Mitt Romney has been reluctant to release his tax records (and didn’t when he ran for senator, governor, or for president in 2008) because he knew people would be outraged that, as a Bain venture capital guy, he pays a rate of 15%, rather than ordinary income rates. Of all the loopholes and funny business in our tax code, this is one of the worst, if not the worst.
While not releasing his tax returns, Mitt has now acknowledged that they show he pays 15%.
I am guessing that most of the country isn’t aware of this “carried interest” rule that lets him pay such a low rate, and although there have been efforts in Congress to change it, it’s never been an issue that’s lit up the switchboards. I’m hoping that publicity about Mitt’s unfair tax advantage (and everyone else in venture capital, private equity, etc.) will finally generate enough anger to get the law changed.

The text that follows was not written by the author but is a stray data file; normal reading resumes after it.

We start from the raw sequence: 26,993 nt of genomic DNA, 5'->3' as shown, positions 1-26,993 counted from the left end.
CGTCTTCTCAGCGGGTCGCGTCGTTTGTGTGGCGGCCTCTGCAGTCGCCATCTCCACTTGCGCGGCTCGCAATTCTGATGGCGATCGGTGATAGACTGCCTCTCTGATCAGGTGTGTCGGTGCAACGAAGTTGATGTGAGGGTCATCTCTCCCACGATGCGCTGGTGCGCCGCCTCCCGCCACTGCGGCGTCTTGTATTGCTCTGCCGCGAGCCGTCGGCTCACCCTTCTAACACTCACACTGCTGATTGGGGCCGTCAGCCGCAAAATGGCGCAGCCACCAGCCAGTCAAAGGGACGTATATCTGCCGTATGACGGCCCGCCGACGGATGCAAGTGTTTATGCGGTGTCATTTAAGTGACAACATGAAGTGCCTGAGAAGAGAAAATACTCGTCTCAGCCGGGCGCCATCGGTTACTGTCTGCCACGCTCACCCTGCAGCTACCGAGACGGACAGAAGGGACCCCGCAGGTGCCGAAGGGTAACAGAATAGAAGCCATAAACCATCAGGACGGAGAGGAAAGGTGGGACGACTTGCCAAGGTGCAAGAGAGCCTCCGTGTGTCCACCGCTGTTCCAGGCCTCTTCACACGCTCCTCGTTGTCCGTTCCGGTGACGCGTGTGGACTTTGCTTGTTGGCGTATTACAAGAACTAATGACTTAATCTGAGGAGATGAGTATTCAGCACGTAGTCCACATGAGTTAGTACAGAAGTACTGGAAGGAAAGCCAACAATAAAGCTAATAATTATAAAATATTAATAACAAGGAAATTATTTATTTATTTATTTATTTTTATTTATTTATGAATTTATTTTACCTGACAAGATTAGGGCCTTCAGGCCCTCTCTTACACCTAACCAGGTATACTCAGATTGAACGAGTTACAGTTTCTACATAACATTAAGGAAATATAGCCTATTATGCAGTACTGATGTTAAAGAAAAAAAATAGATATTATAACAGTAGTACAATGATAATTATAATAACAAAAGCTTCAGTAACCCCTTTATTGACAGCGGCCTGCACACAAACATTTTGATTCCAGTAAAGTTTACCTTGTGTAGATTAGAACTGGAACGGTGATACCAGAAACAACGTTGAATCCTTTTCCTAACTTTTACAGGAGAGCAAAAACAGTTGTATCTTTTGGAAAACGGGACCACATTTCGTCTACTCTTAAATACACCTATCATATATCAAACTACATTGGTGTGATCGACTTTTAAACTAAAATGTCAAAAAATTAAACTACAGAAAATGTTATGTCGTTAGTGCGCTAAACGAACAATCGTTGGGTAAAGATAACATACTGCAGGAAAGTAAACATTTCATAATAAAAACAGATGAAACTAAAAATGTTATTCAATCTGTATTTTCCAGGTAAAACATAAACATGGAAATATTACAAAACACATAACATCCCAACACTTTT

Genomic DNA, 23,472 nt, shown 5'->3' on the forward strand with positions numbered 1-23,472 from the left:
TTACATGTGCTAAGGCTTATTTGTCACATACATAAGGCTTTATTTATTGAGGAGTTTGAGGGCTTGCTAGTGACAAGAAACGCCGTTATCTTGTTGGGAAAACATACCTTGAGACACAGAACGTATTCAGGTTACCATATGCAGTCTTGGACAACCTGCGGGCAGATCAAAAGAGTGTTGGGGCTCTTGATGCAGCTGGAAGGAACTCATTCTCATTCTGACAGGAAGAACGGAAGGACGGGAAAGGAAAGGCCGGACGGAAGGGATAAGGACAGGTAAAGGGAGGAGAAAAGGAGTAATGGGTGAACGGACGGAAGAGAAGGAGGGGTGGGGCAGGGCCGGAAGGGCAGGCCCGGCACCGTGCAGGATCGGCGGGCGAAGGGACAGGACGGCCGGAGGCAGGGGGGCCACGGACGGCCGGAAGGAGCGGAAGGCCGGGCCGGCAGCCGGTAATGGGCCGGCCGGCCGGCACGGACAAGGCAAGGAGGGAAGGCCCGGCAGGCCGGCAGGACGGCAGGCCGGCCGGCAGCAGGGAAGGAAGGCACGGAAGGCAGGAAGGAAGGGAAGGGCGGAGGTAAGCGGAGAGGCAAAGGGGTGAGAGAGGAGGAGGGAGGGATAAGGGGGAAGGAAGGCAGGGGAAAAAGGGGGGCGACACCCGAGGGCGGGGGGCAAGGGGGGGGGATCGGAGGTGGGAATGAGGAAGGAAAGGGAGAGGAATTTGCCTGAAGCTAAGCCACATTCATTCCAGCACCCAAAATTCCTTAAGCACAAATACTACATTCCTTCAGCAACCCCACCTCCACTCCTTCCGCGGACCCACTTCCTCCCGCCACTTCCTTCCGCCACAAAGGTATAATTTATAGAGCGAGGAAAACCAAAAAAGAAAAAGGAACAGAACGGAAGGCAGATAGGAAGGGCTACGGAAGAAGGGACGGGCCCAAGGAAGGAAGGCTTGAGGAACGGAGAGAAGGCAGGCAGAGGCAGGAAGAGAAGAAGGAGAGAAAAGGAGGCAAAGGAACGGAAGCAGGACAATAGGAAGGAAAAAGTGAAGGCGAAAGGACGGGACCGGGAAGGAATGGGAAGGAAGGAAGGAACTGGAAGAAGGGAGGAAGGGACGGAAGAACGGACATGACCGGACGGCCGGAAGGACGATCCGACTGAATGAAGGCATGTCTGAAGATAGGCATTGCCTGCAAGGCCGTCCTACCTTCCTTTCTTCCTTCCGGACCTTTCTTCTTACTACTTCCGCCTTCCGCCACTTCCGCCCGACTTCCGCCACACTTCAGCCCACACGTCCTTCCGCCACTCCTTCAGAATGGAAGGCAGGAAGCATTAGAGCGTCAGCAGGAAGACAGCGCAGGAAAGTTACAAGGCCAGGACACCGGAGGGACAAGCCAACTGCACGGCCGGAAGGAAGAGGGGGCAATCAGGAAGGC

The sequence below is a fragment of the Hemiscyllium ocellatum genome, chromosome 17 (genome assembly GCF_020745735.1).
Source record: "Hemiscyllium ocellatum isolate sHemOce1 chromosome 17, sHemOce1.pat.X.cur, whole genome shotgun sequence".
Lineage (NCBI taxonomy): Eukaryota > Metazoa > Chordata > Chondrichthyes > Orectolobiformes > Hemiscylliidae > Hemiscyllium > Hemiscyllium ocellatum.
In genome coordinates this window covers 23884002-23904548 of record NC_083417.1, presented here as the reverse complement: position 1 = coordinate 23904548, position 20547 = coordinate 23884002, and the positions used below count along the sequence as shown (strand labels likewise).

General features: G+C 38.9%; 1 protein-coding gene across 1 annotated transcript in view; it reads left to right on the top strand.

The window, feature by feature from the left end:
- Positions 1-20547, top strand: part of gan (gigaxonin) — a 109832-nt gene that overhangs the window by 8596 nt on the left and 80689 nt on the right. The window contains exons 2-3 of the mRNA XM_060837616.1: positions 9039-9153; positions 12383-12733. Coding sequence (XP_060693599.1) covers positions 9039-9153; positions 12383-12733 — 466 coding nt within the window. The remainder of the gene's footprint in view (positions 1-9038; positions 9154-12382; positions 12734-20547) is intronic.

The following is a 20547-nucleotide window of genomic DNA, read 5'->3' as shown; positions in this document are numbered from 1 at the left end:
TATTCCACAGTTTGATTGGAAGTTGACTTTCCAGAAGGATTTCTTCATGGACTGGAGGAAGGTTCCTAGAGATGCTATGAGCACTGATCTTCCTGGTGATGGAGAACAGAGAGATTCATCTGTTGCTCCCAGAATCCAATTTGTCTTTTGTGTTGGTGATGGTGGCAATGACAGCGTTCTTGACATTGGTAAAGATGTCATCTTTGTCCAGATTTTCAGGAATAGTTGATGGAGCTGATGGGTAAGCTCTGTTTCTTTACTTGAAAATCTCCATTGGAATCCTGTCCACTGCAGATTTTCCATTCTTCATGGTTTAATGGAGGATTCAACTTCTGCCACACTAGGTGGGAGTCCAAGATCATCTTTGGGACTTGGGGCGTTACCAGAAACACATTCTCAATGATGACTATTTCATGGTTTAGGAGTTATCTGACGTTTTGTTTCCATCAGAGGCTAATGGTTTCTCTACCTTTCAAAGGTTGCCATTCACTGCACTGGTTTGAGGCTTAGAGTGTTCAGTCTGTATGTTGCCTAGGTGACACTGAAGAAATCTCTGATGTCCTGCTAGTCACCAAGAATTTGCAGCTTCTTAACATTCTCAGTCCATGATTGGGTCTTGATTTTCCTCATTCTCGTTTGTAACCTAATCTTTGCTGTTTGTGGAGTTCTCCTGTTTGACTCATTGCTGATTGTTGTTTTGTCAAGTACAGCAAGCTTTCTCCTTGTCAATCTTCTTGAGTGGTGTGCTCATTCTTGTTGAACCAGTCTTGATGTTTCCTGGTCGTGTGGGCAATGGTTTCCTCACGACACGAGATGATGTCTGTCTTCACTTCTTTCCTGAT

By the way, Chuck Schumer, the Democratic senator from New York, and self-proclaimed champion of the little guy, has been one of the main forces in Congress blocking a fix for the 15% rule. That’s because he gets tons of money from Wall Street, and he protects their unfair tax break in exchange.
I don’t want to “redistribute” Mitt’s wealth, I just want him to pay the 35% that I do.